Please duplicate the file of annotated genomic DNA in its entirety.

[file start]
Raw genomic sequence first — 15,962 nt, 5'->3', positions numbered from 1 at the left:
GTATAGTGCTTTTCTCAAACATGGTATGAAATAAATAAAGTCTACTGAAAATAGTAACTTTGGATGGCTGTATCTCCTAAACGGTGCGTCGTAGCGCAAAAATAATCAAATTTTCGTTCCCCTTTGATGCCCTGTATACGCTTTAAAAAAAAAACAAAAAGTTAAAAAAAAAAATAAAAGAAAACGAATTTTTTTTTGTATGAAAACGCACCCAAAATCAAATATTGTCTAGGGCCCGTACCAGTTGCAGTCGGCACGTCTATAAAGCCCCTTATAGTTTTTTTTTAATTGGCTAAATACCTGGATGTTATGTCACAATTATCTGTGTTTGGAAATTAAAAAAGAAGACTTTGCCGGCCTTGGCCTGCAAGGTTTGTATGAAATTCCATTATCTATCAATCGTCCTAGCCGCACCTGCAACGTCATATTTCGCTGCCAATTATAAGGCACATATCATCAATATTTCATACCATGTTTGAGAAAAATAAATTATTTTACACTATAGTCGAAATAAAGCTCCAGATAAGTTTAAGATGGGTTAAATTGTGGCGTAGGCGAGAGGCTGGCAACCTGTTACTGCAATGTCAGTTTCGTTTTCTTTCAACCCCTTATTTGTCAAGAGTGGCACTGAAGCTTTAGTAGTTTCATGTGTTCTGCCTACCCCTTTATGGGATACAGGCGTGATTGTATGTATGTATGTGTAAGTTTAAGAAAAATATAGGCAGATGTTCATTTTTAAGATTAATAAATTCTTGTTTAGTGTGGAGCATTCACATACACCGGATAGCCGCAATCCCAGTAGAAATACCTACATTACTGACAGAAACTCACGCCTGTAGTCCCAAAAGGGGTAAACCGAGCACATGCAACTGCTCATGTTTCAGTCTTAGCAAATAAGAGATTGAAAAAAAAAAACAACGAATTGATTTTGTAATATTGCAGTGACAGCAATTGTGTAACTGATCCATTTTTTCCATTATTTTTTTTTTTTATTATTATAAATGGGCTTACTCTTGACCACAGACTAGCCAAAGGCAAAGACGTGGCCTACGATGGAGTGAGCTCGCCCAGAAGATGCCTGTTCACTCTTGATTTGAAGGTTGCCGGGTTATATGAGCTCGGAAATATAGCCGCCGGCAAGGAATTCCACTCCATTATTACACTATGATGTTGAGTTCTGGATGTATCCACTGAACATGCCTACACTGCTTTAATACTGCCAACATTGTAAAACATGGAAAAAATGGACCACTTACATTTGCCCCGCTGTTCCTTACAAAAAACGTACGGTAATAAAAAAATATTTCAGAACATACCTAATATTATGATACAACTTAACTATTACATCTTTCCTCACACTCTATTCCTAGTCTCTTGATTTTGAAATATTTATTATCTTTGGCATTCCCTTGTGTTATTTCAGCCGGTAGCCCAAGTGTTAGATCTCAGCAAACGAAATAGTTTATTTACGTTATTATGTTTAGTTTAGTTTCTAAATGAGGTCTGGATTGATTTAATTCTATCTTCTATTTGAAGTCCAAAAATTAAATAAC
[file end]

Raw genomic sequence first — 15,962 nt, 5'->3', positions numbered from 1 at the left:
GTATAGTGCTTTTCTCAAACATGGTATGAAATAAATAAAGTCTACTGAAAATAGTAACTTTGGATGGCTGTATCTCCTAAACGGTGCGTCGTAGCGCAAAAATAATCAAATTTTCGTTCCCCTTTGATGCCCTGTATACGCTTTAAAAAAAAAACAAAAAGTTAAAAAAAAAAATAAAAGAAAACGAATTTTTTTTTGTATGAAAACGCACCCAAAATCAAATATTGTCTAGGGCCCGTACCAGTTGCAGTCGGCACGTCTATAAAGCCCCTTATAGTTTTTTTTTAATTGGCTAAATACCTGGATGTTATGTCACAATTATCTGTGTTTGGAAATTAAAAAAGAAGACTTTGCCGGCCTTGGCCTGCAAGGTTTGTATGAAATTCCATTATCTATCAATCGTCCTAGCCGCACCTGCAACGTCATATTTCGCTGCCAATTATAAGGCACATATCATCAATATTTCATACCATGTTTGAGAAAAATAAATTATTTTACACTATAGTCGAAATAAAGCTCCAGATAAGTTTAAGATGGGTTAAATTGTGGCGTAGGCGAGAGGCTGGCAACCTGTTACTGCAATGTCAGTTTCGTTTTCTTTCAACCCCTTATTTGTCAAGAGTGGCACTGAAGCTTTAGTAGTTTCATGTGTTCTGCCTACCCCTTTATGGGATACAGGCGTGATTGTATGTATGTATGTGTAAGTTTAAGAAAAATATAGGCAGATGTTCATTTTTAAGATTAATAAATTCTTGTTTAGTGTGGAGCATTCACATACACCGGATAGCCGCAATCCCAGTAGAAATACCTACATTACTGACAGAAACTCACGCCTGTAGTCCCAAAAGGGGTAAACCGAGCACATGCAACTGCTCATGTTTCAGTCTTAGCAAATAAGAGATTGAAAAAAAAAAACAACGAATTGATTTTGTAATATTGCAGTGACAGCAATTGTGTAACTGATCCATTTTTTCCATTATTTTTTTTTTTTATTATTATAAATGGGCTTACTCTTGACCACAGACTAGCCAAAGGCAAAGACGTGGCCTACGATGGAGTGAGCTCGCCCAGAAGATGCCTGTTCACTCTTGATTTGAAGGTTGCCGGGTTATATGAGCTCGGAAATATAGCCGCCGGCAAGGAATTCCACTCCATTATTACACTATGATGTTGAGTTCTGGATGTATCCACTGAACATGCCTACACTGCTTTAATACTGCCAACATTGTAAAACATGGAAAAAATGGACCACTTACATTTGCCCCGCTGTTCCTTACAAAAAACGTACGGTAATAAAAAAATATTTCAGAACATACCTAATATTATGATACAACTTAACTATTACATCTTTCCTCACACTCTATTCCTAGTCTCTTGATTTTGAAATATTTATTATCTTTGGCATTCCCTTGTGTTATTTCAGCCGGTAGCCCAAGTGTTAGATCTCAGCAAACGAAATAGTTTATTTACGTTATTATGTTTAGTTTAGTTTCTAAATGAGGTCTGGATTGATTTAATTCTATCTTCTATTTGAAGTCCAAAAATTAAATAAC